Marquis Sévéro, a rich, lazy Parisian, wants to divorce his wife so that he can marry his own goddaughter Denise. But Denise herself loves André Berval, an engineer employed by the marquis....
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Marquis Sévéro, a rich, lazy Parisian, wants to divorce his wife so that he can marry his own goddaughter Denise. But Denise herself loves André Berval, an engineer employed by the marquis. Filled with jealousy, the marquis sends André to the Antilles, to prospect some land he has just acquired. He promises André that he can marry Denise if he is successful in the tropics, but he then writes to Alvarez, his manager at the site, asking him to prevent André from ever returning to France. The brutal Alvarez forms an instant hatred for André when the engineer breaks up Alvarez's attempt to rape Papitou, a beautiful native girl. Papitou becomes devoted to André, and protects him against Alvarez's schemes. But she faces a crisis herself when she learns that André plans to marry Denise. Written by
Although it came very early in her film acting career, this is well worth seeing for the performance by Josephine Baker. Her talent more than makes up for any lack of experience, and the role gives her a lot to work with. Although there is no singing, her dancing, athleticism, boundless energy, and personal allure all stand out. The rest of the movie is solid rather than impressive, but most of it works all right in itself.
Baker plays Papitou, an innocent, loyal native girl who becomes part of a clash involving a soulless French nobleman, his brutal colonial henchman, and a young engineer hoping to succeed in the tropics so that he can marry his Parisian fiancée. The first half shows the conflict that plays out in the tropics, and the second half shows the characters back in Paris, with the different settings naturally leading to much different kinds of developments.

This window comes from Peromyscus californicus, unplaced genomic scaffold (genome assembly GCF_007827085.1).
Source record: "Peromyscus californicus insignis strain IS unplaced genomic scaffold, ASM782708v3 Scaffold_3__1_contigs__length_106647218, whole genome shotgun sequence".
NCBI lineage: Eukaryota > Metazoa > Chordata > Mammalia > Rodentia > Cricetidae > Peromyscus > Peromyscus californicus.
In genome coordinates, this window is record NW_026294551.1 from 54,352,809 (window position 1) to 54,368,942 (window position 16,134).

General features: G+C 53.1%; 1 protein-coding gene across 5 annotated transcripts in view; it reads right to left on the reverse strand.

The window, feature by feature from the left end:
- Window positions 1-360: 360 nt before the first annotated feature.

Baker's role has many similarities to her roles in later movies such as "Princesse Tam Tam" and "Zou Zou". As her first such role, she not only looks quite young, but also seems to have an extra freshness here. The character also is put in very different circumstances in the different parts of the story. From that viewpoint, the first half is more enjoyable, since it shows Papitou in her element. In the second half of the movie, her character is treated rather thanklessly, and at times it is almost painful seeing such an appealing character treated so badly by the story and by the other characters - which indicates how believably Baker defines her character.
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